Monday, 12 August 2013

Ford Shelby - A few details

I emphasized the underside details with Vallejo Aluminium (71.062). The Model Air version is actually too thin for brushpainting (I would need the bottle from the Model Colour range), but it's a little ridiculous to have 2 bottles of the same colour in 2 different viscosities, especially since it's only a detail colour that will probably last years.
It is too runny, so the paint tends to flow open even were I don't want it to, but as soon as it was dry enough (less than 1 hour), I went over it again with black to touch up little spots.


I initially painted the seats with Model Air white (also too runny), which would give no coverage at all, so I kinda overdid it. I tend to get impatient and then I do stupid things. You can still see it, particularly on the backseats. I have since ordered the Model Colour white, which is not as thin, to add more (and thinner) layers.
I made an exception to my above statement about different bottles for the same colour, since I'm always using white to lighten paint anyway (the Enterprise base colour and highlights all require 80% or 90% white).


I have to retract my statement from the previous post, about not finding reference photo's that match the model, because I found the perfect match. I haven't found any white Super Snakes yet, but the leather seats seem to match the outside colour, so white stripes it is.

I printed the reference photo to scale and cut off 2 pieces for the dashboard. The picture does not do it justice. I swear it looks 10 times better in reality. When the model is finished, you will only see it sideways, but it's much better than a flat black surface.


Saturday, 10 August 2013

Product experiment - Microscale Kristal Klear

I haven't done much, modelling-wise, the last 10 days. I was waiting for new paint for the Mustang.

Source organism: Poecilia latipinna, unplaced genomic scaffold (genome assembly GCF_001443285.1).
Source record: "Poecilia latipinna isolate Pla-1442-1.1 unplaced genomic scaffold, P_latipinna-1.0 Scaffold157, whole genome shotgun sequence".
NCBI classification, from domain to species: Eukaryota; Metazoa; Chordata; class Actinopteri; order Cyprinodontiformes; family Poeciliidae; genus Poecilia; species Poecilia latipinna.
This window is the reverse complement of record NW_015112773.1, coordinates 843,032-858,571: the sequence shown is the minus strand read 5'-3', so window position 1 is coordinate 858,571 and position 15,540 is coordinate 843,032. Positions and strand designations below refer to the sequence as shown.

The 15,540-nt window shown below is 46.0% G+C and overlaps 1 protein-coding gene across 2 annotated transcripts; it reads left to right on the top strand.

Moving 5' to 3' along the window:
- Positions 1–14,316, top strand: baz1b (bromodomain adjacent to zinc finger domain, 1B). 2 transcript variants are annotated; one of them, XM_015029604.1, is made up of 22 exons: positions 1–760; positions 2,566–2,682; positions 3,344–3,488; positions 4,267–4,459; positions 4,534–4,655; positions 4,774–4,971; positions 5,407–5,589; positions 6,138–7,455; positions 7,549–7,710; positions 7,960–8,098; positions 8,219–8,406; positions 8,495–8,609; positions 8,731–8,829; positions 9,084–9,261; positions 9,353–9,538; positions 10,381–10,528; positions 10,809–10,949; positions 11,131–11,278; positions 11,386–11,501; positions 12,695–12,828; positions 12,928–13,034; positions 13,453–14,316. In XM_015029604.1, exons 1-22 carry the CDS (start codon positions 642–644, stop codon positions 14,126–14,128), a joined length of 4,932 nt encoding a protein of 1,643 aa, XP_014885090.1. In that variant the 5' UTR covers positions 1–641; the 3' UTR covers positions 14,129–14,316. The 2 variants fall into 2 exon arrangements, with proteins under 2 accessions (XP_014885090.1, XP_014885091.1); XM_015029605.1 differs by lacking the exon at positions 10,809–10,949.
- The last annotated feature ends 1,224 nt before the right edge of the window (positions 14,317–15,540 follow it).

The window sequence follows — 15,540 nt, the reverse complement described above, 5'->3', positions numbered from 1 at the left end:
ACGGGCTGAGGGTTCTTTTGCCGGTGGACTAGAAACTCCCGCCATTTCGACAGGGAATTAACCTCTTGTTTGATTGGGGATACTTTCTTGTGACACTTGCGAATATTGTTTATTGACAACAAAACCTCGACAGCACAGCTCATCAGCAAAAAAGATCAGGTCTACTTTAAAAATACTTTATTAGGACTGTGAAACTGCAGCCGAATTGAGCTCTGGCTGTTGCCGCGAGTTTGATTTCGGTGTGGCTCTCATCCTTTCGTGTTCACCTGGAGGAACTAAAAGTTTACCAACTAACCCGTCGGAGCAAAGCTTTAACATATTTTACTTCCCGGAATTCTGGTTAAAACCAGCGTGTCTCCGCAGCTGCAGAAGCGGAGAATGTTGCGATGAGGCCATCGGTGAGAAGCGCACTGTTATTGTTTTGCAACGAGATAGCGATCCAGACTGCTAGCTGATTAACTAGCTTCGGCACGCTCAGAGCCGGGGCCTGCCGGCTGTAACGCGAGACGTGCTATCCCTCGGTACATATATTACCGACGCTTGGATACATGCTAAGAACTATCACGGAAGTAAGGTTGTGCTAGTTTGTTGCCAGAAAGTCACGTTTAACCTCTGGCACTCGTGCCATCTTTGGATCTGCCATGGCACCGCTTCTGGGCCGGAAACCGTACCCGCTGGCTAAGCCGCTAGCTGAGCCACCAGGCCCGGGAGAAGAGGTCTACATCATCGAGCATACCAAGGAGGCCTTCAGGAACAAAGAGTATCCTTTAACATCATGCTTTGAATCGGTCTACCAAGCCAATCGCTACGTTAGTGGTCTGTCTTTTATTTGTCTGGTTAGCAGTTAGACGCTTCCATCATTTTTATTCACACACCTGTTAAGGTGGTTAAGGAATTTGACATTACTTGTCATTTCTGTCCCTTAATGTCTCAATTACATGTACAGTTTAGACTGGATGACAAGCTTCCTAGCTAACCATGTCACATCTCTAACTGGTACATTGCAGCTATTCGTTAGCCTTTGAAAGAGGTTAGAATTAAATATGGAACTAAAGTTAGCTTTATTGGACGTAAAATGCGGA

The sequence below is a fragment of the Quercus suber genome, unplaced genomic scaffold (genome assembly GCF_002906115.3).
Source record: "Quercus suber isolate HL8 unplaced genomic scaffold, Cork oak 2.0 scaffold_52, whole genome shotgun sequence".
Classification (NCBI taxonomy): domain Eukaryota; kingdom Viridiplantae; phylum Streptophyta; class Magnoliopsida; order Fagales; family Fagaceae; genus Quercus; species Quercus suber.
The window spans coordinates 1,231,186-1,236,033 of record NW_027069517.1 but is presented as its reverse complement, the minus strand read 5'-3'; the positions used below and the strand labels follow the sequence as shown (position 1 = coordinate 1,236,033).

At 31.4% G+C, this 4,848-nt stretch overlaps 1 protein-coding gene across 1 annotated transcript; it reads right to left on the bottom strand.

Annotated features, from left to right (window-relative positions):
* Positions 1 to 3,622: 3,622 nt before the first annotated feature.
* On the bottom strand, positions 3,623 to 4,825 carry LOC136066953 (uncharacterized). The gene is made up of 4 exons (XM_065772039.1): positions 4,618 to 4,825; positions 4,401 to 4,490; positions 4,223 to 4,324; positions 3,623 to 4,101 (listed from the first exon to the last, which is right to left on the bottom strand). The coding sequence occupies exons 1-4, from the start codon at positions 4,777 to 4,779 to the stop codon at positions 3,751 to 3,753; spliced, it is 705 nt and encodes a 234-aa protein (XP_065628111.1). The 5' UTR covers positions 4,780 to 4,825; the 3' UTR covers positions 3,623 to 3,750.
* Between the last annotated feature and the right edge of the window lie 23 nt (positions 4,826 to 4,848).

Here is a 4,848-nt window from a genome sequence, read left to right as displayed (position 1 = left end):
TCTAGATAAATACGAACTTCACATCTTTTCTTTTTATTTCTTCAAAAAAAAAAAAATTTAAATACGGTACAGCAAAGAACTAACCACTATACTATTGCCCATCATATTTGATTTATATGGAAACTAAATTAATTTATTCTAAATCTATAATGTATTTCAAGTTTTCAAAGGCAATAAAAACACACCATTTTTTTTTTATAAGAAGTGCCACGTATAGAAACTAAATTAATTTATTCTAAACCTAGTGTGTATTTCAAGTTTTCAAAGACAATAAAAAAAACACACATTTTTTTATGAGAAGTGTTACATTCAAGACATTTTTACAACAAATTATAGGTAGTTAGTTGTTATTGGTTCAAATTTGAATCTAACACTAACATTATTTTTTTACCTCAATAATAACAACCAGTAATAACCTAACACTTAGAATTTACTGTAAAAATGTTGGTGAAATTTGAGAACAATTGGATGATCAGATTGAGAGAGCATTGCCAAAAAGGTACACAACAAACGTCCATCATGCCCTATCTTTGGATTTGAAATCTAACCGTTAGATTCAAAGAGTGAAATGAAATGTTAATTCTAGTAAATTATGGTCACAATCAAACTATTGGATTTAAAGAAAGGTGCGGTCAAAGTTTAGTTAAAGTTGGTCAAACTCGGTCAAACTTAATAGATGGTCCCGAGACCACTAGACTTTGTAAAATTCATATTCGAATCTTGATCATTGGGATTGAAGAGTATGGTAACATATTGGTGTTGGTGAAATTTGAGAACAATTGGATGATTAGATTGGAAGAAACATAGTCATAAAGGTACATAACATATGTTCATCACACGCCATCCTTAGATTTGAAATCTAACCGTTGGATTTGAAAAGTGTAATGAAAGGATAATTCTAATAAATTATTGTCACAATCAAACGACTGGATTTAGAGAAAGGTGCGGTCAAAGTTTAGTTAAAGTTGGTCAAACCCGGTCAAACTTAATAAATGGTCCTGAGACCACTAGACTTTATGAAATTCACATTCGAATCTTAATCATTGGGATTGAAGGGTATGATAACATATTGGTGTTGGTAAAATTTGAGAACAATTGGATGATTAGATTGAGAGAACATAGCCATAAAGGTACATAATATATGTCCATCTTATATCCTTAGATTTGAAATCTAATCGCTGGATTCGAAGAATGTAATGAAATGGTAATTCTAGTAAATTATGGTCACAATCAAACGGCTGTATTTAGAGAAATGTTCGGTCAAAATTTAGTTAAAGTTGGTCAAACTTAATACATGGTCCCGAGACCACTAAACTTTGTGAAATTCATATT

I added a new product to my order : Microscale's Kristal Klear. From the same company that makes MicroSol and MicroSet for treating decals, this product is used to create lenses and (small) windows.


Basically it's a kind of glue that dries completely colourless and transparent. It can be used to glue clear parts (e.g. canopy, lenses, ...) as it dries clear and doesn't fog the clear part like super glue ("CA glue") does. I've read you need to apply constant pressure, though, or it doesn't really stick. Just a matter of keeping some clamps nearby.

On the picture below, a fresh wet puddle, which is still white and a dry patch beside it. When completely dry, it feels rubbery. I could peel it off the metal dish and it has the same feel as dried Latex, except for being completely transparent.


When applied to a small opening - windows on a model airliner for instance - it can be used to "bridge the gap". I made an impromptu window with some left-over sprue below. Once dry, it's as transparent as a glass window. Well, maybe not perfectly like glass, and I also got an airbubble trapped inside the window, but practice makes perfect.



Besides creating windows from openings, it can also be used to make lenses or whatever you want to have transparent. For the Ford Shelby's side mirrors, I placed a tiny piece of aluminum foil inside the part and covered it (liberally) with the Kristal Klear. Once dry, it was completely transparent again.


(In the future, I will be more careful to get the foil straight and flat, because now it looks rather ugly.)

Thursday, 8 August 2013

Sprue Cutters Union #3: Playing Favorites

Our third assignment, and not an easy one : "What is your favourite model?"

This was actually a very tough one to crack. I pondered on it a few days, looked at the list of all my models and I've come to a decision : it's impossible for me to pick a favourite. 

It's like asking someone "Who's your favourite child?".